This book is an illustrated Christian philosophy novel. The world of Charyli, existing outside of our Earth, unites two lovers whose love is unaccepted on our Earth, as love often is. This is so, because in Charyli, Charyllyns have the third eye, which enables them to see the demons that we do not see. Fighters trade bodies with the lovers on Earth, to fight the demons in the flesh on Earth. Meanwhile, the human soul trains as a fighter in Charyli.
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Charyli, Where Love Never Fails
In a world and time where love is often accepted after success and stability, love is not always obtained. Not everyone is able to take advantage in the working world when lacking the basic needs. This latter describes Ginger and Billy, born and raised in corrupt homes, never accepted their love for each other, nor received acceptance from that world and time. Human beings have the hearts for hope, but without the eye for the demons which pollute their body and mind, often lose it.
What if there was another world and another time where love could be accepted, or where stability and success are universal, where demons could be abolished?
There is such a world. That world is Charyli, where demons and spirits are controlled.
The inhabitants of Charyli are trained and educated to save those souls in our world, in our time, so they may love again. To ensure the selflessness, the inhabitants store their emotions in their third eyes, where time is not stretched on one line, but filled up with moments of past, present, and future that are often altered. Alleviated of the burden of flesh, the fighters trade bodies with whatever living soul is to be saved. These bodies are protected with family medallions from demons and thieves.
Roxy, the first fighter, saves the soul of Jessie. Yet, like Jessie and other humans, Roxy relishes in emotion, something Charyli, pure as it may be, deprives him of. Jessie, given the body of Roxy in Charyli, trains in Charyli’s ways, and knowing the emotional distraction of humanity, eventually surpasses her savior.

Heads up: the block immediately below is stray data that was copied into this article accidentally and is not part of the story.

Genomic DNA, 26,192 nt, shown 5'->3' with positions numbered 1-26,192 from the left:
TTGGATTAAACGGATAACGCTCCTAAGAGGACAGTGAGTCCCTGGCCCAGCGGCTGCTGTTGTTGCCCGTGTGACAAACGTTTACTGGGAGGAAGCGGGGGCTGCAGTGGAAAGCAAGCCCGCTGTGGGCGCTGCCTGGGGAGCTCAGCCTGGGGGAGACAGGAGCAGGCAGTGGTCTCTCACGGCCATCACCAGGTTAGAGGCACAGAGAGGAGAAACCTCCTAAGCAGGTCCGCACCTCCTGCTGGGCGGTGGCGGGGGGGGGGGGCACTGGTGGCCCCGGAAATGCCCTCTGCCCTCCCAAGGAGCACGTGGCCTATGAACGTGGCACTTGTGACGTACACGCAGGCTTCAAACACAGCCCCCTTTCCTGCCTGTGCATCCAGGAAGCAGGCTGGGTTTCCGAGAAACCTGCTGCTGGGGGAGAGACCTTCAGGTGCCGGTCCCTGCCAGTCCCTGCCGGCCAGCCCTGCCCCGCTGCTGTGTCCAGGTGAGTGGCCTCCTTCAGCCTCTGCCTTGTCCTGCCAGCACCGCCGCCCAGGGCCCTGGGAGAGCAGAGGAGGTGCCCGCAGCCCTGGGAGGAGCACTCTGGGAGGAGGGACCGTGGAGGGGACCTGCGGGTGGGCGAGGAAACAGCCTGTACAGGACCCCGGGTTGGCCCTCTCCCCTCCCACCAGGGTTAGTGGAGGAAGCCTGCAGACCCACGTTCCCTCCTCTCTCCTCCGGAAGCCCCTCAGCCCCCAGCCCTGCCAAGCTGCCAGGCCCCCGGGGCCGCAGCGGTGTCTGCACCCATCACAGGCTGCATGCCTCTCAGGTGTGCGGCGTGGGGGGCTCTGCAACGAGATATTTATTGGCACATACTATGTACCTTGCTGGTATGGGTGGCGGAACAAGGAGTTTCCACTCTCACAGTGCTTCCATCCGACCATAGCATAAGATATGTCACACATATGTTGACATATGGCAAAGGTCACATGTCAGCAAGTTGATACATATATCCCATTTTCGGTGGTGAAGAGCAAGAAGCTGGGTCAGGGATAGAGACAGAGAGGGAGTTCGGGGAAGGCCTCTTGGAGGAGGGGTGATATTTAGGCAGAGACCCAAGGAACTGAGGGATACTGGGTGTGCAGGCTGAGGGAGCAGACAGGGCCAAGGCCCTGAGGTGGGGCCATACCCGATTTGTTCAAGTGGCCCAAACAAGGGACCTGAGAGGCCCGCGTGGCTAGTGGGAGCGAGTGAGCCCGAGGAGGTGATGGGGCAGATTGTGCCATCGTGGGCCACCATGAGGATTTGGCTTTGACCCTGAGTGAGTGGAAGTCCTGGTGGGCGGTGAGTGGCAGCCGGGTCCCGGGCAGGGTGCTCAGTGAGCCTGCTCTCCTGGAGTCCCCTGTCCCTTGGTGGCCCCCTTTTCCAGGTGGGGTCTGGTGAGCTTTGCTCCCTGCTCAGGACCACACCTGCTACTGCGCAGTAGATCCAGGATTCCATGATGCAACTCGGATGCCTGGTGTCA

In this amazing tale, Roxy preaches to the children of Earth Charyli’s teachings through poetic verse, more specifically to Jessie’s daughter, while simultaneously learning about humanity through them. Meanwhile, Jessie is reborn in innocence by being given a new sight. The original mission, the saving of Jessie’s soul, becomes tainted, due to both curious souls lost in a new world.
Roxy ignores his father’s voice and chooses a mission of his own on Earth. Trained and wise as a Charyli fighter and savior, Roxy is tortured and distracted with the flesh and its emotions. Jessie, in learning Charyli’s ways, sacrifices more than any other fighter has done before and is rewarded a medallion, a Charylynn body, of her own. This new sacrifice bans Roxy from his home, and Jessie from her new body.
The power of the third sight is given to the new owner of the fighter’s body, something that owner, the current master of Time itself, will abuse. Who will save Charyli now? What will happen to Jessie’s soul? Will love fail?
People’s lives intertwine daily. We live by momentary explorations of
new faces limiting their potential with the expected casual conversation.
Our tongues dance around opportunities. The probabilities play chess protecting the queen’s side, due The Man’s philosophy. Society brews my
black tea with no honey. A therapeutic black out consisting of square
opinions piling up on a stranger’s table because abstract enthralls us,
giving us logical direction. I keep adjusting my pillow, head racing to the
speed of my ancestor’s sex drive while conversing with a new mind. I
observe the silent eyes. They are better that way. Sweet ’n’ low thins my
soul. Popular drugged alterations from alien turf the orators drop with
fears of discovery as plagiarized philosophers rather than new babies
excited over the vast fields of technology, culture, sciences, and the arts.Life deflates the peace with sharp eyes or detours around it in a beeline.So busy are we that in our boring schedules we carry our homes on backs,and our silence in our cell phones, like turtles on speed, until some commercial muse suggests Feng Shui to our cluttered shells. Hellos and goodbyes from familiar faces familiarize through intrusions, reoccurring until notched in our agendas. We grow from these new greetings, free ourselves from Old Man Time, the infinite cycle, when we give in to a new tone of a fresh voice or a disparate walk we haven’t seen yet.
Like those women men leave their bodies for. Perhaps an exotic
haircut, a mannequin’s delicatessen, or Momma’s voluptuous curves do
the trick? Boys’ eyes give auras to those curves. If only that girl could
read a mute. We can. She touches her toes without freeing them. Don’t